Lake Taneycomo

Lilleys’ Lake Taneycomo fishing report, March 30

Posted by Phil Lilley on March 29th, 2014
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March 29 brown 530

Generation patterns right now are all but impossible to predict, except for the fact that Table Rock is on the rise again after a good rain Friday night.  My guess is the the Corp will try to keep lake levels down close to power pool.  That means we’ll probably see more generation from Table Rock Dam for at least a week, I’d say.

Frequency and how much flow is a whole other set of guesses.  Warmer spring temperatures should keep power demand at bay, so flood control kicks in as the primary reason to run water.  Seems like the water is  running early in the morning and less during the day and on into the evening.  That could be the pattern for a while.

Water temperature is holding at 43 degrees from Table Rock Lake.  While trout aren’t crazy about this cold water, they’re pretty active except when  3-4 units are running full.  Then the fish hunker down and don’t do much eating.  That’s when most anglers have been heading to the creeks, where they’re finding good numbers of rainbows and just a few browns.

Heading down lake is another move fishermen are making when the water is running hard.  Monkey Island through the bridges has been consistently very good all this week, drifting either Powerbait or minnows on the bottom.

16 inch rainbow stockers

Shepherd of the Hills Hatchery has been stocking some very nice rainbows lately.  This picture was taken Thursday afternoon as people were bringing their catch in to be cleaned.  The biggest of these rainbows were 16 inches, and they were freshly stocked — note the color of the trout.  Average size of rainbows stocked in Lake Taneycomo is 11.5 inches, so this is pretty special to see this size rainbows being caught.  These rainbows were caught mainly drifting minnows on the bottom between Monkey Island and the bridges.

The creeks are still hot.  We took some boys from a boys’ ranch in Kansas fishing last Tuesday.  Taking three pontoons, we squeezed in between a couple of boats close to the first bridge in Roark Creek.  Steve Dickey, fishing guide, and his son were helping in one of the pontoons with four boys.  I had just put a brand new anchor and rope on his boat and he promptly dropped it in the water to hold the boat in place.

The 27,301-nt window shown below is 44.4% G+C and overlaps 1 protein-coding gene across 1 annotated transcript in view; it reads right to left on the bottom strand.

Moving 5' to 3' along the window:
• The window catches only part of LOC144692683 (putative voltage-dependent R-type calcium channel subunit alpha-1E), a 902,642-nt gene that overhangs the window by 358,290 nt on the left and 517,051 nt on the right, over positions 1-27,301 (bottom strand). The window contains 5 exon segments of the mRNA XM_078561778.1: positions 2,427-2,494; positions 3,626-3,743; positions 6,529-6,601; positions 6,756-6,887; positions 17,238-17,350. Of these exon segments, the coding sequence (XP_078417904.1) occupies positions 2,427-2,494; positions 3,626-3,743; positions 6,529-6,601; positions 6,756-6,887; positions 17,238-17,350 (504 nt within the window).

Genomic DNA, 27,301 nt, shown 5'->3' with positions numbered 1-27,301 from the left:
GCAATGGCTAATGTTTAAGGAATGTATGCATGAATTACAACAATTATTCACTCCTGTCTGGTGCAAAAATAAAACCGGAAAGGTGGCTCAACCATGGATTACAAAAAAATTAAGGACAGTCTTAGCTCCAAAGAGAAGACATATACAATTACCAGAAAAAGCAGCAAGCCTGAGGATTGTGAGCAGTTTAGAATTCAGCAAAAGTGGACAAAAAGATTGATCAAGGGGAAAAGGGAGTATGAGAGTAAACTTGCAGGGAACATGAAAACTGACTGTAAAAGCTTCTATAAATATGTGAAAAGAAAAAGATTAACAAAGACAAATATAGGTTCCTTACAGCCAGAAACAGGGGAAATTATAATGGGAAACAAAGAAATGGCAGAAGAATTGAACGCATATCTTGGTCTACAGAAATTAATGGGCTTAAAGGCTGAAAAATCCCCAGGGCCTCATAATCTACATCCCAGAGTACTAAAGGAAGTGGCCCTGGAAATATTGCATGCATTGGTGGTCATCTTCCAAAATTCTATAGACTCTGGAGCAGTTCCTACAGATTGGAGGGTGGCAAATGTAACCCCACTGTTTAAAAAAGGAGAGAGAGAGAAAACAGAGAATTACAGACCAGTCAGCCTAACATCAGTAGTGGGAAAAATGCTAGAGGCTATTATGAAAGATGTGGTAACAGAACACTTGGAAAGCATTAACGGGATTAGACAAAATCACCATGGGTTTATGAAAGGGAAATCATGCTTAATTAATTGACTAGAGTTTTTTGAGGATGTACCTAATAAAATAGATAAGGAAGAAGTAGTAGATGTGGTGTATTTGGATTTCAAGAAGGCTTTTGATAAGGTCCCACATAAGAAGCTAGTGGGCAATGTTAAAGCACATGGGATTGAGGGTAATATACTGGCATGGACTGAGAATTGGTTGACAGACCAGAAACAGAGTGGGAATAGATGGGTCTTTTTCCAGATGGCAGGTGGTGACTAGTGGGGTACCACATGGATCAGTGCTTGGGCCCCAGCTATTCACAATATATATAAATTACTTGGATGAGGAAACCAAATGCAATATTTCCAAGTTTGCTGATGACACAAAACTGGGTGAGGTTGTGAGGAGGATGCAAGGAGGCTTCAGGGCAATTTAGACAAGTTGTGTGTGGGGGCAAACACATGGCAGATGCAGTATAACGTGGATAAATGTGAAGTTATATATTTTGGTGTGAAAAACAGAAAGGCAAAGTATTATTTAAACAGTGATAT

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The wind was blowing out of the north pretty hard.  Our anchors were no match, and we all drifted toward the rock bluff bank.  Steve noticed his boat was moving way too fast in the wind, then saw that his anchor rope was untied.  Then he remembered a couple of boys getting tangled in the rope just a few minutes earlier and before he got back to them, they were free.  Trouble was they had untied the rope to get loose but didn’t tie it back!

At one point, all three of us were pushed against the south bank together by the wind, playing bumper boats while trying to keep the boys from making an absolute mess of their lines.  We got freed one by one and ended up tying off to the trees on the north side of the creek … forgetting the anchors.

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Did we catch trout?!  Oh yes.  Each of the boys almost caught their limit of rainbows and some were nice ones!  We used minnows under a float four feet deep and only cast 10 feet off the boat onto the mud flat, not in the channel.  That’s where Steve had been catching them.

With one unit running yesterday, Bill Babler’s clients caught good trout drifting from Short Creek to Trout Hollow and fishing a pink Trout Magnet under a float five feet deep.  They were using fly rods.  Guides have also been going up in the creeks and fishing a jig and float using fly rods.

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Steve Dickey, fishing guide, called in a new fishing report for us.  Here’s the voice recording (flash required).

Late Saturday morning I fished for a couple of hours until noon, drifting and working an 1/8th ounce white jig mainly against the bluff banks from the dam down to the Narrows.  I did try darker colors but didn’t do well at all.  The best stretch was Lookout to the Narrows.  The fish were holding on the drop off from the bluff bank, not in the channel and not on the banks.  I found them on the edge of eddies, too.

Almost all of the trout I caught were quality rainbows and browns, with only a couple of small rainbows.  I worked the jig extremely slow, daring it to get hung up on the bottom — which it did a few times.

The video shows catching some of the nicer trout.  It also includes an amusing close call.  Stepping off the elevated deck, my foot slipped on the wet boat floor and I almost fell backward over the side of the boat.  It would have been the first time I’d ever fallen in  — but I did manage0 to stay in the boat.  I was so rattled I didn’t notice breaking my rod until I went to cast it again.

If I ever make a blooper video, this will be included, for sure!

 

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